Behavioral_Styles_of_Path-Goal_Theory-An_Exercise_for_Developing_Leadership_Skills.pdf

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Management Teaching Review 2016, Vol. 1(3) 148–154 © The Author(s) 2016 Reprints and permissions: sagepub.com/journalsPermissions.nav DOI: 10.1177/2379298116639725 mtr.sagepub.com Experiential Exercises Behavioral Styles of Path- Goal Theory: An Exercise for Developing Leadership Skills Antoinette S. Phillips 1 and Carl R. Phillips 1 Abstract Path-goal theory is firmly established as a robust, comprehensive leadership model. Its applicability makes it attractive to students and practitioners alike. We have designed an exercise with two main goals: first, to help students better understand the path-goal behaviors (directive, supportive, participative, achievement-oriented), particularly those in which they feel weakest; and second, to provide practice modeling each behavior through generating explicit sample statements for the various behaviors that can be used in various leadership situations. The exercise is ideal for use by instructors of upper level or graduate organizational behavior or leadership classes, or in leadership training contexts. We provide focused discussion activities centered on situational diagnosis (when to use which behavior) and guidelines for conducting a behavioral styles exercise. Using the suggested video examples aids in teaching the concepts and is very helpful in preparing students for the exercise. Keywords situational approaches, leadership, training, path-goal theory, path-goal exercise Path-goal theory (House, 1971; House & Dessler, 1974) is a well-established, comprehen- sive, robust approach to understanding leadership. One of a number of situational theories, it incorporates aspects of leader behavior, follower characteristics, and situational variables in an effort to understand, predict, analyze, and influence follower behavior. Firmly grounded in expectancy theory of motivation (Vroom, 1964), path-goal theory is a cogni- tively grounded, prescriptive framework that is appealing from both academic and practi- tioner perspectives. Fundamental to the theory is the notion of selecting the appropriate leader behavior to match relevant aspects of the situation. A complete explanation and discussion of leader behaviors, situational variables, and situational components are 1 Southeastern Louisiana University, Hammond, LA, USA Corresponding Author: Carl R. Phillips, Department of Management and Business Administration, Southeastern Louisiana University, SLU 10350, Hammond, LA 70402, USA. Email: [email protected] 639725 MTR XX X 10.1177/2379298116639725Management Teaching Review Phillips and Phillips research-article 2016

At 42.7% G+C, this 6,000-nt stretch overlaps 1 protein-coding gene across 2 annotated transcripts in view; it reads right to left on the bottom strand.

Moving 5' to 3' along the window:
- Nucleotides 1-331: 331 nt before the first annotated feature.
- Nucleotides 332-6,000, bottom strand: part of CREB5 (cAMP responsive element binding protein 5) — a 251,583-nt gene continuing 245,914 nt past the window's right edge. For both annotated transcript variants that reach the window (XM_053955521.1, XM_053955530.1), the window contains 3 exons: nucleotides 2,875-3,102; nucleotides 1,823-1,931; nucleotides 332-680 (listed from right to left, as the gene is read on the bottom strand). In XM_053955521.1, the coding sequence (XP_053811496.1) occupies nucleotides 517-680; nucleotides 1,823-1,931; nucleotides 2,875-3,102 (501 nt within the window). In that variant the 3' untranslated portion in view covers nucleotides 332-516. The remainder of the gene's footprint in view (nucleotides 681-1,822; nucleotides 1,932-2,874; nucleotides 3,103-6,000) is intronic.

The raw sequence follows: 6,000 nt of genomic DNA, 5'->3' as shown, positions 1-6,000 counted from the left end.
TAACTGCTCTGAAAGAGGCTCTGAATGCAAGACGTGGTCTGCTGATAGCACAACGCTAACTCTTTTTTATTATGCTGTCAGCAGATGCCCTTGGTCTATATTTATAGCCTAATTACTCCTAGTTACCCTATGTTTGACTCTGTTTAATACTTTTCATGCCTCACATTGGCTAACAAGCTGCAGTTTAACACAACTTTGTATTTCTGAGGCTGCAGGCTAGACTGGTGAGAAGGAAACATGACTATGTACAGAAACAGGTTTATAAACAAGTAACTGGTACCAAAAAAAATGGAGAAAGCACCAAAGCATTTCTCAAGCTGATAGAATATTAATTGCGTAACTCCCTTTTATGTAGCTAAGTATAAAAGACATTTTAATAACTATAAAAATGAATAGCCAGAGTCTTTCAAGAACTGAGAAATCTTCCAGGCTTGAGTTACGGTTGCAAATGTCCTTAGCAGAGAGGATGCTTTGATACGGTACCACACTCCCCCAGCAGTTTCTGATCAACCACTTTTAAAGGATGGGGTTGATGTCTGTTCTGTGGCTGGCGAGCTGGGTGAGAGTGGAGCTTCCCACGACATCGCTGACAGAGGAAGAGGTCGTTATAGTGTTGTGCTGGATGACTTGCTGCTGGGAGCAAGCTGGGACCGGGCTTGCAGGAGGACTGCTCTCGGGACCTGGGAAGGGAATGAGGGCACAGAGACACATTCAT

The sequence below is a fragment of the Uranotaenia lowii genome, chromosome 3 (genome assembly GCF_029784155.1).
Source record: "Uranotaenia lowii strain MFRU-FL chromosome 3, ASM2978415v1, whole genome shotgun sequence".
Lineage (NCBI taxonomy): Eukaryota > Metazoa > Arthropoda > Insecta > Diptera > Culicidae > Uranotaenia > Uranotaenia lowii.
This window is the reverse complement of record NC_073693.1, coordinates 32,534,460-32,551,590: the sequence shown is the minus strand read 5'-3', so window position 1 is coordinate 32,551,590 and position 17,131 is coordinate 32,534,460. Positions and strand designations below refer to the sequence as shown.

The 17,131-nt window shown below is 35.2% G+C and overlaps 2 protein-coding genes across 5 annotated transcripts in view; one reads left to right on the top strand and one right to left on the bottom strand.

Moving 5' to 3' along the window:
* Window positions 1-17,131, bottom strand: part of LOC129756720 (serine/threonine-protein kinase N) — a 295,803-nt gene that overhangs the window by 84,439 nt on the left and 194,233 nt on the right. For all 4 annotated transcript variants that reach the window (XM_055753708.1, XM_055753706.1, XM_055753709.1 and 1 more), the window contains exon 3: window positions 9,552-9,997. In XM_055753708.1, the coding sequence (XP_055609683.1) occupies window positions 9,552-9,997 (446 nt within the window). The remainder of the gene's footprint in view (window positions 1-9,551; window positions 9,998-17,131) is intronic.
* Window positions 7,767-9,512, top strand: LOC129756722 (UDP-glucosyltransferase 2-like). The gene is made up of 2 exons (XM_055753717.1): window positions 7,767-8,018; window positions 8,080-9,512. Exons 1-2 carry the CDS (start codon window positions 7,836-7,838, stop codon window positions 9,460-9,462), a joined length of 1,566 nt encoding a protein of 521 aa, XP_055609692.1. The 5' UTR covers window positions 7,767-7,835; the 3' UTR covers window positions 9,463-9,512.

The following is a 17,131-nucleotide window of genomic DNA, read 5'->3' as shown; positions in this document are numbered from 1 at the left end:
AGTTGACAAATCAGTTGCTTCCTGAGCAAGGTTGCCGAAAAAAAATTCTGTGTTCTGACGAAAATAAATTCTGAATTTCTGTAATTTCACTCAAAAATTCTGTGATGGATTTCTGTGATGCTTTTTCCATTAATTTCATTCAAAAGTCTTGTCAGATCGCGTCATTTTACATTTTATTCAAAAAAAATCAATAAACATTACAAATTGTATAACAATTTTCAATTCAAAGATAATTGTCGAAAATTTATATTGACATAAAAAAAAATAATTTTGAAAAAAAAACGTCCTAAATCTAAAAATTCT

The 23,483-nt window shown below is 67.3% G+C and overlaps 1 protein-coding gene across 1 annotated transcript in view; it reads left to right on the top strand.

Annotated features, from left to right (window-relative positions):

Phillips and Phillips 149 critical to understanding this framework. Appendix A presents the main tenets of path-goal theory that we include in our class presentation. Integrating video clips that illustrate exam- ples of leader behaviors and situations provides a link between concept and execution and enhances student understanding. Appendix B provides information on scenes from the movie Sister Act that can be used to illustrate leader behaviors.

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